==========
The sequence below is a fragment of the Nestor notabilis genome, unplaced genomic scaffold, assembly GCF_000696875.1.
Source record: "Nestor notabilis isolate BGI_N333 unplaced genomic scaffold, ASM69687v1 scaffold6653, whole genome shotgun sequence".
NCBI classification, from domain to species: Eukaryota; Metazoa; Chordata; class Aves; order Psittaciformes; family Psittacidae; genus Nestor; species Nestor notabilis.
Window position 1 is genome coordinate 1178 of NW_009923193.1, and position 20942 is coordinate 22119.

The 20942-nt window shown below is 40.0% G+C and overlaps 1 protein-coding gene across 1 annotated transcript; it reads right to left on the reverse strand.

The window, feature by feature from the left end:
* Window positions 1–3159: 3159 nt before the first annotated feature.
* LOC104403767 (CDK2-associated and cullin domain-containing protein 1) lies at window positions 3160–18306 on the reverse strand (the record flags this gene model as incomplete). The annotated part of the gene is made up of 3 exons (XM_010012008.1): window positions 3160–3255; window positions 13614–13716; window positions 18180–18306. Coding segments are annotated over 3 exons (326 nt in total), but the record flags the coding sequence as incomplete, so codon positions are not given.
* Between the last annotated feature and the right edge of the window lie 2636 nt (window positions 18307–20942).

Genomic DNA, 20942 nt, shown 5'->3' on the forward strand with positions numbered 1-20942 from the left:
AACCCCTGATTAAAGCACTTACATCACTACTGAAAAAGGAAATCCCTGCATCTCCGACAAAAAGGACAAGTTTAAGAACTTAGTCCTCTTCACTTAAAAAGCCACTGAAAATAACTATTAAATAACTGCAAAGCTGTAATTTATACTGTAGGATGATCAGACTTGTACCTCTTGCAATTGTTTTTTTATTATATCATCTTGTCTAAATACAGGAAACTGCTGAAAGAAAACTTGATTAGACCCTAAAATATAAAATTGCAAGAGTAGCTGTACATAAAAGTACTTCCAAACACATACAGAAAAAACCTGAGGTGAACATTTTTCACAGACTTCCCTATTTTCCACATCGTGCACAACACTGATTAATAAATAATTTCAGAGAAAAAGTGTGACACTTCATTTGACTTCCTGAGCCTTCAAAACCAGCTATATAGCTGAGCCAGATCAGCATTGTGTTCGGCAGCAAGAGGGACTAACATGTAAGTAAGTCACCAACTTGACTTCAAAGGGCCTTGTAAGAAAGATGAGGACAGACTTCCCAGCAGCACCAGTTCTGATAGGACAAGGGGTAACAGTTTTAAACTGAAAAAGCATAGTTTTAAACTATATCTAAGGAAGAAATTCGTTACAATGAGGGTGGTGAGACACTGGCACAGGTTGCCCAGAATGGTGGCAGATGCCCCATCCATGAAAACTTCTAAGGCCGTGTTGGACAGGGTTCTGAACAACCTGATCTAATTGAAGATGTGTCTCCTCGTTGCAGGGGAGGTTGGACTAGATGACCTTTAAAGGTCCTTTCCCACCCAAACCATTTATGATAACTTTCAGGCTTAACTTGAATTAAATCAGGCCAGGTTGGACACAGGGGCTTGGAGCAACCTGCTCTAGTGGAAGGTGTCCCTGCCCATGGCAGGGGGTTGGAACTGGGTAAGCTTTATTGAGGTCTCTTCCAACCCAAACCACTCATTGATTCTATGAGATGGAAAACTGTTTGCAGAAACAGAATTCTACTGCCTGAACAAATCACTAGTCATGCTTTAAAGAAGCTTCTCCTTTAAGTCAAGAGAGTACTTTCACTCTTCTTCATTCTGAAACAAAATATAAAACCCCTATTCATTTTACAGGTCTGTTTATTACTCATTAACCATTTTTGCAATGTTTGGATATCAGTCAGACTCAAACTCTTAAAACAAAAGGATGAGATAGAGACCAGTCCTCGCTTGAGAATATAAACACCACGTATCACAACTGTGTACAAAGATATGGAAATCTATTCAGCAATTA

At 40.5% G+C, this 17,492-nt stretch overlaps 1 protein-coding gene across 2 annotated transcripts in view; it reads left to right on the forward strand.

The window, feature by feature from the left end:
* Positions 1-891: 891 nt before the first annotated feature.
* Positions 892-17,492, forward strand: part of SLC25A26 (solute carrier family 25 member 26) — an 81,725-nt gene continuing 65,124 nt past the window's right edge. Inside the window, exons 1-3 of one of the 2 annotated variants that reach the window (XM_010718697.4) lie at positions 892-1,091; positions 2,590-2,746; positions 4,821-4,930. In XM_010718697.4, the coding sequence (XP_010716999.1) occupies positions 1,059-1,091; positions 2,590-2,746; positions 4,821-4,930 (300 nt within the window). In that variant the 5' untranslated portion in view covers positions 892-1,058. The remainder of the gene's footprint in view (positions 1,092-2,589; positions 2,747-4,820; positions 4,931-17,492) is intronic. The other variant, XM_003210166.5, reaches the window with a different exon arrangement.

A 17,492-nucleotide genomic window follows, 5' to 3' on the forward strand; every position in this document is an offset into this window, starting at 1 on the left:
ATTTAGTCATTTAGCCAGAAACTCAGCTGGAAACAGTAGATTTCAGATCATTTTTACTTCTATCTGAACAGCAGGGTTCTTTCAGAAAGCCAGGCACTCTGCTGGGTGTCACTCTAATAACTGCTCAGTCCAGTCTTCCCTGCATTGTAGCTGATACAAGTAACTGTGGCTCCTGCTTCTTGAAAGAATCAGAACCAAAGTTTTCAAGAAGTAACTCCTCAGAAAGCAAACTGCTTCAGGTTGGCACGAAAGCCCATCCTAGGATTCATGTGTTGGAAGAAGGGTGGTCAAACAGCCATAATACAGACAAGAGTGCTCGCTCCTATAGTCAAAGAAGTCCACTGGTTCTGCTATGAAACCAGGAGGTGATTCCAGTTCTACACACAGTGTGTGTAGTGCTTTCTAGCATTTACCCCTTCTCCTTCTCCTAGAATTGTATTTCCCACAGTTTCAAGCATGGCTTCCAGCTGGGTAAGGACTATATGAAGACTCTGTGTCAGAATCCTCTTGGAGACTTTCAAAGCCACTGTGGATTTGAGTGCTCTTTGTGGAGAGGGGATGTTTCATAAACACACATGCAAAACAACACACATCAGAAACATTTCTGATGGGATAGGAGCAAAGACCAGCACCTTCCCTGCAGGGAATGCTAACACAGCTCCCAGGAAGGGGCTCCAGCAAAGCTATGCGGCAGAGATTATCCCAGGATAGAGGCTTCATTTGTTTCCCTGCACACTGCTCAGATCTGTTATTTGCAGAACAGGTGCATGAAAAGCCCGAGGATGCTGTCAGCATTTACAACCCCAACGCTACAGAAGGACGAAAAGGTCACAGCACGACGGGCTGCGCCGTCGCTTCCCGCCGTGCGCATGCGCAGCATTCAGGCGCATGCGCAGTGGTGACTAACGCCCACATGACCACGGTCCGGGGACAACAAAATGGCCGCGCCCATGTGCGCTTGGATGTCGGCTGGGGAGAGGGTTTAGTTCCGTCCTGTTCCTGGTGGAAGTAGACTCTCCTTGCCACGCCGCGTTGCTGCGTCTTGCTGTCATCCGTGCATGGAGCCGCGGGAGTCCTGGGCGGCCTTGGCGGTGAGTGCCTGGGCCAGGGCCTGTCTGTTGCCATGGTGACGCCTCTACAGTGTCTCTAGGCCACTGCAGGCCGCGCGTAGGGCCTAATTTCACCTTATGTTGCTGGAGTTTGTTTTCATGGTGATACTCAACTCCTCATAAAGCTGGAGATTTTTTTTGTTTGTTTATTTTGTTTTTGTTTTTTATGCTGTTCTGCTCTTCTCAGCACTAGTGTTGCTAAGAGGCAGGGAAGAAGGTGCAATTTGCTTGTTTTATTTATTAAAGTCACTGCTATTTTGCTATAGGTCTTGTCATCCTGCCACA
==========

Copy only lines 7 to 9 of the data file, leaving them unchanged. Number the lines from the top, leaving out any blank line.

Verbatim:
* Window positions 1–3159: 3159 nt before the first annotated feature.
* LOC104403767 (CDK2-associated and cullin domain-containing protein 1) lies at window positions 3160–18306 on the reverse strand (the record flags this gene model as incomplete). The annotated part of the gene is made up of 3 exons (XM_010012008.1): window positions 3160–3255; window positions 13614–13716; window positions 18180–18306. Coding segments are annotated over 3 exons (326 nt in total), but the record flags the coding sequence as incomplete, so codon positions are not given.
* Between the last annotated feature and the right edge of the window lie 2636 nt (window positions 18307–20942).